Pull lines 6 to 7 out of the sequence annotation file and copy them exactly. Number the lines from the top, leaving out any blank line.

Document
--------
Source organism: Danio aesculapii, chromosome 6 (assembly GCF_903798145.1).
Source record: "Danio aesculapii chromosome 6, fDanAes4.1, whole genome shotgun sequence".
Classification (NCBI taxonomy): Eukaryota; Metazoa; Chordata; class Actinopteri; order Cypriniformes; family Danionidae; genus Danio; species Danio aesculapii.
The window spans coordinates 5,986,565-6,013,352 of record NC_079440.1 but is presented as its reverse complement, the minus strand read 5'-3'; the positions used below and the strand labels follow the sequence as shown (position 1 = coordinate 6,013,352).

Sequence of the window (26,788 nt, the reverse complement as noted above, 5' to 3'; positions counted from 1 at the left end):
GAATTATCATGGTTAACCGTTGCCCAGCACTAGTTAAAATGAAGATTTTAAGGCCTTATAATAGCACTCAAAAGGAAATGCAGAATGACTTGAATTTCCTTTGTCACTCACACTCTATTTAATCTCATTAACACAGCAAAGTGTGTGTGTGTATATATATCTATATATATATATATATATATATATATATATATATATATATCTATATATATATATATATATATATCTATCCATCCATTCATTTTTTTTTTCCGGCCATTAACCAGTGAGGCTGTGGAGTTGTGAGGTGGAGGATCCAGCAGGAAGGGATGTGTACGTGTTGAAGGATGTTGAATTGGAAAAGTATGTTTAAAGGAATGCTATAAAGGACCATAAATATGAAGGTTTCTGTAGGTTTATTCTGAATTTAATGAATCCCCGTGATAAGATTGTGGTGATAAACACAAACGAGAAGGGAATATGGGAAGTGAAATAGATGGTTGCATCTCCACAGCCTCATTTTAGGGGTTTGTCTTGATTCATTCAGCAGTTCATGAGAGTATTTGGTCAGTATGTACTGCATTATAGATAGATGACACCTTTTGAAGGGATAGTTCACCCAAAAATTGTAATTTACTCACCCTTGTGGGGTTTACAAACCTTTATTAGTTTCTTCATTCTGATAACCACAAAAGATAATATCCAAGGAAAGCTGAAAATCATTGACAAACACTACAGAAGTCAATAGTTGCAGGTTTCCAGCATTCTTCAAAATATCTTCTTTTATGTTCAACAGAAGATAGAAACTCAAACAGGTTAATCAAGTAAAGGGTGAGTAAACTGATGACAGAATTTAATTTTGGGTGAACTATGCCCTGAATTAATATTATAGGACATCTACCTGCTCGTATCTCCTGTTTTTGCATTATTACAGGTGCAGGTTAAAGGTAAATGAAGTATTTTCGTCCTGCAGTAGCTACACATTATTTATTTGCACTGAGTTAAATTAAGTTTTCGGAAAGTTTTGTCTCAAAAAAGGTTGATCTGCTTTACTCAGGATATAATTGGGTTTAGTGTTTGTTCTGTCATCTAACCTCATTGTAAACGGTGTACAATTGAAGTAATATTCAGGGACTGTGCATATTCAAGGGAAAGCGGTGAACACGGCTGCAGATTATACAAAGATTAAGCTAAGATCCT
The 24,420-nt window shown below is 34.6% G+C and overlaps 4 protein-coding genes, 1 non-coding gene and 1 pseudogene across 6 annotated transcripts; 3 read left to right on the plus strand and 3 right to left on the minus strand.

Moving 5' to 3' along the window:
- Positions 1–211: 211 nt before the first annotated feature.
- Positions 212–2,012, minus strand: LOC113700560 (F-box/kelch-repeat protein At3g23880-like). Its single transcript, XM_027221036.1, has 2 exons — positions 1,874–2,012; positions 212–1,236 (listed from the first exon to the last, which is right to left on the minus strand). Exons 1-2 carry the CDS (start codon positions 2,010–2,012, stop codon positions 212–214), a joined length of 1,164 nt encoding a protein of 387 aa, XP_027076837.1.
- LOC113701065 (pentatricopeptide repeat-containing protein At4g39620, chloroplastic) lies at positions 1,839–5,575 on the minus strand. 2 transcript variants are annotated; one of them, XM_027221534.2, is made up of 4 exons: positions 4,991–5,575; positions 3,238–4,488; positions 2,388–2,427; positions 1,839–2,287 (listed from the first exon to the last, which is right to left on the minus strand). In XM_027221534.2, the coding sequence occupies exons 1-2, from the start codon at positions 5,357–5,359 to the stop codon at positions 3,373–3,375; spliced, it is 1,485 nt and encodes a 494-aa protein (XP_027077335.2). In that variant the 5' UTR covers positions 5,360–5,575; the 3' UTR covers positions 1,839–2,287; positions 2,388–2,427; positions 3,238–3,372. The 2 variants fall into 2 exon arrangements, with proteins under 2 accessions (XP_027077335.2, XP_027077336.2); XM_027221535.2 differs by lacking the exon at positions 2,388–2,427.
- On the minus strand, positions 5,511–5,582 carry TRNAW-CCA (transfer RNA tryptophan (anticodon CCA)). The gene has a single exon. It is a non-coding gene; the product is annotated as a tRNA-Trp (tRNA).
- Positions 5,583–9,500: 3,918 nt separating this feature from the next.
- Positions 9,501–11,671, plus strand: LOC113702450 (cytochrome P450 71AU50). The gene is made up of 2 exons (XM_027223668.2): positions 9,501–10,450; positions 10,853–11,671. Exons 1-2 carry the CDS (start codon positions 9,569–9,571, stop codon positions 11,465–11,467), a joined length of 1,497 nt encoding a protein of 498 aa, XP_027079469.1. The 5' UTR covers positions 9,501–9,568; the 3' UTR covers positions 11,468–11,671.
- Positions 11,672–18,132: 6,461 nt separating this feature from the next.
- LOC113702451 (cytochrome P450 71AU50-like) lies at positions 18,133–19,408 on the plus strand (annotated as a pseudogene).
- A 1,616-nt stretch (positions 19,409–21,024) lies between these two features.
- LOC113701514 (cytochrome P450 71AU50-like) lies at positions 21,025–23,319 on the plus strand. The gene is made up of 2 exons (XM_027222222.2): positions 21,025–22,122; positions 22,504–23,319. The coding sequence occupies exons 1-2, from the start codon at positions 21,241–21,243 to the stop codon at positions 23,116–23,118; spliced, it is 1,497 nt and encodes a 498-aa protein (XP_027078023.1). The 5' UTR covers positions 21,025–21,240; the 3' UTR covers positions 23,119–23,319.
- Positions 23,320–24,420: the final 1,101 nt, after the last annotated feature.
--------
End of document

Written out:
GAATTATCATGGTTAACCGTTGCCCAGCACTAGTTAAAATGAAGATTTTAAGGCCTTATAATAGCACTCAAAAGGAAATGCAGAATGACTTGAATTTCCTTTGTCACTCACACTCTATTTAATCTCATTAACACAGCAAAGTGTGTGTGTGTATATATATCTATATATATATATATATATATATATATATATATATATATATCTATATATATATATATATATATATCTATCCATCCATTCATTTTTTTTTTCCGGCCATTAACCAGTGAGGCTGTGGAGTTGTGAGGTGGAGGATCCAGCAGGAAGGGATGTGTACGTGTTGAAGGATGTTGAATTGGAAAAGTATGTTTAAAGGAATGCTATAAAGGACCATAAATATGAAGGTTTCTGTAGGTTTATTCTGAATTTAATGAATCCCCGTGATAAGATTGTGGTGATAAACACAAACGAGAAGGGAATATGGGAAGTGAAATAGATGGTTGCATCTCCACAGCCTCATTTTAGGGGTTTGTCTTGATTCATTCAGCAGTTCATGAGAGTATTTGGTCAGTATGTACTGCATTATAGATAGATGACACCTTTTGAAGGGATAGTTCACCCAAAAATTGTAATTTACTCACCCTTGTGGGGTTTACAAACCTTTATTAGTTTCTTCATTCTGATAACCACAAAAGATAATATCCAAGGAAAGCTGAAAATCATTGACAAACACTACAGAAGTCAATAGTTGCAGGTTTCCAGCATTCTTCAAAATATCTTCTTTTATGTTCAACAGAAGATAGAAACTCAAACAGGTTAATCAAGTAAAGGGTGAGTAAACTGATGACAGAATTTAATTTTGGGTGAACTATGCCCTGAATTAATATTATAGGACATCTACCTGCTCGTATCTCCTGTTTTTGCATTATTACAGGTGCAGGTTAAAGGTAAATGAAGTATTTTCGTCCTGCAGTAGCTACACATTATTTATTTGCACTGAGTTAAATTAAGTTTTCGGAAAGTTTTGTCTCAAAAAAGGTTGATCTGCTTTACTCAGGATATAATTGGGTTTAGTGTTTGTTCTGTCATCTAACCTCATTGTAAACGGTGTACAATTGAAGTAATATTCAGGGACTGTGCATATTCAAGGGAAAGCGGTGAACACGGCTGCAGATTATACAAAGATTAAGCTAAGATCCT
The 24,420-nt window shown below is 34.6% G+C and overlaps 4 protein-coding genes, 1 non-coding gene and 1 pseudogene across 6 annotated transcripts; 3 read left to right on the plus strand and 3 right to left on the minus strand.